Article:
Skip to main content
Select Source:

Umberto Boccioni

Umberto Boccioni

The Italian artist Umberto Boccioni (1882-1916) was the leading theoretician of futurism, the most talented of its painters, and the creator of its first sculptures. He is considered the master of the innovative esthetic generated by the machine age.

Umberto Boccioni was born on Oct. 19, 1882, in Reggio Calabria. He went to Rome in 1900 and studied with Giacomo Balla, who revealed the theory of divisionism to him. Boccioni also studied at the Academy of the Brera in Milan. In 1904-1905 he visited Paris and Russia.

To Boccioni's searching spirit the meeting with the poet Filippo Marinetti in 1909 was an event of the utmost importance. Marinetti, the initiator and great orator of the futurist movement, converted Boccioni to his principles. Together with Gino Severini, Carlo Carrà, Balla, and Luigi Russolo, Boccioni signed the "Manifesto of Futurist Painters" in Milan in 1910.

Futurist Painting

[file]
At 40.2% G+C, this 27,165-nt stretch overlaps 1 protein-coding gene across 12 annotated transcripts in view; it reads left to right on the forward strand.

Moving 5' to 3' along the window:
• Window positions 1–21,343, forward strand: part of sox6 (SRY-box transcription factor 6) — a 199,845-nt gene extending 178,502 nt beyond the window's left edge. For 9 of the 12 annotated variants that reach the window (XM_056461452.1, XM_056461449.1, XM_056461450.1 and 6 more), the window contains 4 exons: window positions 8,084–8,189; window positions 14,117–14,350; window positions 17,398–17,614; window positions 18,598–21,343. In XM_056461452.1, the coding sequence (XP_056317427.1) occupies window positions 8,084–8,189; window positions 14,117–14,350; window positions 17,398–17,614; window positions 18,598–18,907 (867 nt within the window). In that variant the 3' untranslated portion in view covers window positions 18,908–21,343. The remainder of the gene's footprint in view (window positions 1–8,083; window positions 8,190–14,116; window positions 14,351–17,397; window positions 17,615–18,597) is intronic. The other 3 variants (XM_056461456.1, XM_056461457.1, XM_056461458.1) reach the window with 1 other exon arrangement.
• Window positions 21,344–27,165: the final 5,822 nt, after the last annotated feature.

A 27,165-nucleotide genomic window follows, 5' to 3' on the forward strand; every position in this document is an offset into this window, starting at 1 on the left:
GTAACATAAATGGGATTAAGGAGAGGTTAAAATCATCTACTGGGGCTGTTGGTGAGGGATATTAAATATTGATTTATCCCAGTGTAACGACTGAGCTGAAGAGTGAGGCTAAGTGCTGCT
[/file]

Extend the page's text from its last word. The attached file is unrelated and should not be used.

Boccioni became the leading theorist of futurist art, both in painting and sculpture. He was the most intellectually active and artistically creative of all the futurist artists. One of his aims was to vitalize matter (Materia, 1912). Matter had to serve as the expression of emotion and states of mind (States of Mind, 1911). The term linee forze, or lines of force, signifies in Boccioni's work the energies which dominate matter and spirit. His famous picture Forces of a Street (1911) is a synthesis of the time and space elements and of form, color, and tone. All the lines of force are in action: the traffic in the streets, the light rays coming from the windows and doors, the light from the sky descending on the busy scene and adding a transcendental quality to it. Geometric forms and intensive colors are in perpetual interplay. The beholder is drawn into the vortex of this field of energies, which even includes "painted sounds." Figures float through the picture in a shadowy, schematic manner. What is more important to Boccioni than the representation of the figures is the human reaction to the experience of the forces of the street. Pictures like this are the esthetic reflections of the industrial era.